EU says ready to help rebuild Ivory Coast
(STRASBOURG) - The European Union said Wednesday it was ready to help rebuild the Ivory Coast's battered economy and institutions amid a bitter conflict between two rival leaders.
"We are ready to consider a series of measures, to present a financial and institutional package" for the country when the situation stabilises, Hungary's minister of state for foreign affairs Zsolt Nemeth told the European parliament.
Nemeth, whose country holds the EU's rotating presidency, was speaking on behalf of EU foreign policy chief Catherine Ashton, who was unable to attend the gathering. He did not elaborate on the planned aid package.
The Ivorian economy, based largely on exports of cocoa, of which it is the world's top producer, has been reeling from the bloody standoff between incumbent president Laurent Gbagbo and his rival Alassane Ouattara, who is widely regarded as the winner of the November 28 presidential election.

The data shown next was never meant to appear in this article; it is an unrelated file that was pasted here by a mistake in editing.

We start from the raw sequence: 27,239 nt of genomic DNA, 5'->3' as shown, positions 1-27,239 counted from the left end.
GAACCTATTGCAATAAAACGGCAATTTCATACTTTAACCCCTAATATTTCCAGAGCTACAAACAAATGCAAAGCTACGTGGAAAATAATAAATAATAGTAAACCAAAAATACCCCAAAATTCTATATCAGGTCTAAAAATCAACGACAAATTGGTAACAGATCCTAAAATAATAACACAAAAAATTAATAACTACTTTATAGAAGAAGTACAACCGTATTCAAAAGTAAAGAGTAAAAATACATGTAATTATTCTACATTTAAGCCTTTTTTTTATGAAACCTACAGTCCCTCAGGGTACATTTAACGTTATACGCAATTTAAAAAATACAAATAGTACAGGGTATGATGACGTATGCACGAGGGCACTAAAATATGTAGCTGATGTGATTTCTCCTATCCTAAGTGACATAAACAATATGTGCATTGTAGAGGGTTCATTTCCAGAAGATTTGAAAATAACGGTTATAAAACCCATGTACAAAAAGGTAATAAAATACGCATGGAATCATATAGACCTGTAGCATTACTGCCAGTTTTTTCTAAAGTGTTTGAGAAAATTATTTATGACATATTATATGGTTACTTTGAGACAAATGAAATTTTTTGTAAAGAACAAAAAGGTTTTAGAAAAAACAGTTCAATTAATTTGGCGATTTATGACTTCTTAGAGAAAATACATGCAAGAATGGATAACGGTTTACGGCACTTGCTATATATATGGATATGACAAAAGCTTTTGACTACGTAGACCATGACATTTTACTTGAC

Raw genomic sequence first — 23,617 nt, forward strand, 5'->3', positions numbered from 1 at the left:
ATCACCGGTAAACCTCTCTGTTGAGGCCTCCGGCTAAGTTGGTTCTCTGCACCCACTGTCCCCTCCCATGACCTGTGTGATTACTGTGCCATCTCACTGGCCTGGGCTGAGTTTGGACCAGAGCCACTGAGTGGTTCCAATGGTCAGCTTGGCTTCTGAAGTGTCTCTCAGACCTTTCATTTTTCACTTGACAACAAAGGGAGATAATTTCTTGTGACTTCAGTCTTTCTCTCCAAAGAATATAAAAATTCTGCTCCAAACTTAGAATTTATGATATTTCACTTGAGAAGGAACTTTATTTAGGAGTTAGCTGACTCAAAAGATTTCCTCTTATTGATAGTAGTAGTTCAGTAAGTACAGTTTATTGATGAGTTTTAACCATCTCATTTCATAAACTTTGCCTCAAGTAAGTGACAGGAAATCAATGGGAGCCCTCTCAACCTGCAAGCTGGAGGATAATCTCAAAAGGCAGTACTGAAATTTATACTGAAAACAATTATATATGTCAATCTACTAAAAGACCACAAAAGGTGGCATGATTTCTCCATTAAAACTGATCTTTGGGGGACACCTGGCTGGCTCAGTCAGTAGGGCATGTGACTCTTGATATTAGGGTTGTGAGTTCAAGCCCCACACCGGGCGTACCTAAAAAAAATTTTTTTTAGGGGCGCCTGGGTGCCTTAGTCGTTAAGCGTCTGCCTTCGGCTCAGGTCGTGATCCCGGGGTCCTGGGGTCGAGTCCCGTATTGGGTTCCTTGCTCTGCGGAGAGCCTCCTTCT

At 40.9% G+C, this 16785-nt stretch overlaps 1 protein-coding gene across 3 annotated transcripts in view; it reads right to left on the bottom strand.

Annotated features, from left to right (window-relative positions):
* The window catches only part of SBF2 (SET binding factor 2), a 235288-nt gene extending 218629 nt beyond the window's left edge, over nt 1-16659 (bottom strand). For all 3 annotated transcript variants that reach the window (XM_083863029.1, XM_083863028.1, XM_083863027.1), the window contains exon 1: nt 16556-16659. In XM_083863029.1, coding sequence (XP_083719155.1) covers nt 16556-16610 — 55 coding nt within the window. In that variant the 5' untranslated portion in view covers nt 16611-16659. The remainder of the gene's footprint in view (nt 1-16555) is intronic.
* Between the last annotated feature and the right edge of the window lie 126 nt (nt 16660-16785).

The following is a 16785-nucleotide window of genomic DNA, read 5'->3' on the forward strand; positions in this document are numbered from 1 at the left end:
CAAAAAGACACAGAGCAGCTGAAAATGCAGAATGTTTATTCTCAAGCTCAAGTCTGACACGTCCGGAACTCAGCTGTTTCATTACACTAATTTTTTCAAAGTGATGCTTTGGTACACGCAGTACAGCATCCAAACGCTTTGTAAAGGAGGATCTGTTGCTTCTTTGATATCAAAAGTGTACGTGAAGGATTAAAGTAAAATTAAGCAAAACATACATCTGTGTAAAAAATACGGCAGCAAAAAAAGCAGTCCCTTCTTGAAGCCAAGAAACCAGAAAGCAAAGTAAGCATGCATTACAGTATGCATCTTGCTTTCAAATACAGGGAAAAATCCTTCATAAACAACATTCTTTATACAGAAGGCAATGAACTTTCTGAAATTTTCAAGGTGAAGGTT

Once the economic engine of francophone west Africa, Ivory Coast is now mired in its most serious economic and humanitarian crisis, including skyrocketing inflation, a crippled banking system, massive unemployment and a refugee exodus to neighbouring country.
Earlier Wednesday, the European Union imposed new sanctions on Gbagbo, banning the purchase of bonds from his "illegitimate government."
The EU already slapped a raft of sanctions against Gbagbo and his associates over his refusal to step down after he lost the November elections.
Pro-Ouattara forces launched an assault on Gbagbo's residence in Abidjan's northern suburb Cocody on Wednesday in a fresh effort to end his hold on power.
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